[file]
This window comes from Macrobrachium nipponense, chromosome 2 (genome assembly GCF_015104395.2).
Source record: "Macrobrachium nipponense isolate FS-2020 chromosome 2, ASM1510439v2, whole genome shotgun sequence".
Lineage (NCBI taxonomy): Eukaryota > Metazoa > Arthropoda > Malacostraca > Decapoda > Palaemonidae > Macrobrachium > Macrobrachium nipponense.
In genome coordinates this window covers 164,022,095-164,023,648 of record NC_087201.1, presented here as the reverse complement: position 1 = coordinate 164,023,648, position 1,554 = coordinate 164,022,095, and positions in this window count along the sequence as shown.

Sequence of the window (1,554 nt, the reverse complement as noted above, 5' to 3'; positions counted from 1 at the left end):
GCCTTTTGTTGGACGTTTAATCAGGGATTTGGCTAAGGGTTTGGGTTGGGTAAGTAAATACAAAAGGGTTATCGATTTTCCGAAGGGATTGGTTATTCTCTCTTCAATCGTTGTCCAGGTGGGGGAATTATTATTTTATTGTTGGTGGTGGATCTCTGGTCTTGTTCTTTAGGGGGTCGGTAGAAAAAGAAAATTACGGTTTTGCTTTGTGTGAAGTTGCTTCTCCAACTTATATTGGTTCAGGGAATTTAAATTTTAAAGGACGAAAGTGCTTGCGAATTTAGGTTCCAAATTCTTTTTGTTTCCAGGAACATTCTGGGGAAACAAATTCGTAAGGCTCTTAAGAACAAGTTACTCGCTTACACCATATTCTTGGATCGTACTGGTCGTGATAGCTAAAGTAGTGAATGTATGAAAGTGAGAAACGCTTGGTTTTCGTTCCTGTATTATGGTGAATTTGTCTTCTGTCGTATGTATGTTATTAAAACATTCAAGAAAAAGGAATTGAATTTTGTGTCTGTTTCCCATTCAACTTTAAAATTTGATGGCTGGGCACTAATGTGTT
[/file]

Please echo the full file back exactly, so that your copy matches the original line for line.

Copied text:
This window comes from Macrobrachium nipponense, chromosome 2 (genome assembly GCF_015104395.2).
Source record: "Macrobrachium nipponense isolate FS-2020 chromosome 2, ASM1510439v2, whole genome shotgun sequence".
Lineage (NCBI taxonomy): Eukaryota > Metazoa > Arthropoda > Malacostraca > Decapoda > Palaemonidae > Macrobrachium > Macrobrachium nipponense.
In genome coordinates this window covers 164,022,095-164,023,648 of record NC_087201.1, presented here as the reverse complement: position 1 = coordinate 164,023,648, position 1,554 = coordinate 164,022,095, and positions in this window count along the sequence as shown.

Sequence of the window (1,554 nt, the reverse complement as noted above, 5' to 3'; positions counted from 1 at the left end):
GCCTTTTGTTGGACGTTTAATCAGGGATTTGGCTAAGGGTTTGGGTTGGGTAAGTAAATACAAAAGGGTTATCGATTTTCCGAAGGGATTGGTTATTCTCTCTTCAATCGTTGTCCAGGTGGGGGAATTATTATTTTATTGTTGGTGGTGGATCTCTGGTCTTGTTCTTTAGGGGGTCGGTAGAAAAAGAAAATTACGGTTTTGCTTTGTGTGAAGTTGCTTCTCCAACTTATATTGGTTCAGGGAATTTAAATTTTAAAGGACGAAAGTGCTTGCGAATTTAGGTTCCAAATTCTTTTTGTTTCCAGGAACATTCTGGGGAAACAAATTCGTAAGGCTCTTAAGAACAAGTTACTCGCTTACACCATATTCTTGGATCGTACTGGTCGTGATAGCTAAAGTAGTGAATGTATGAAAGTGAGAAACGCTTGGTTTTCGTTCCTGTATTATGGTGAATTTGTCTTCTGTCGTATGTATGTTATTAAAACATTCAAGAAAAAGGAATTGAATTTTGTGTCTGTTTCCCATTCAACTTTAAAATTTGATGGCTGGGCACTAATGTGTT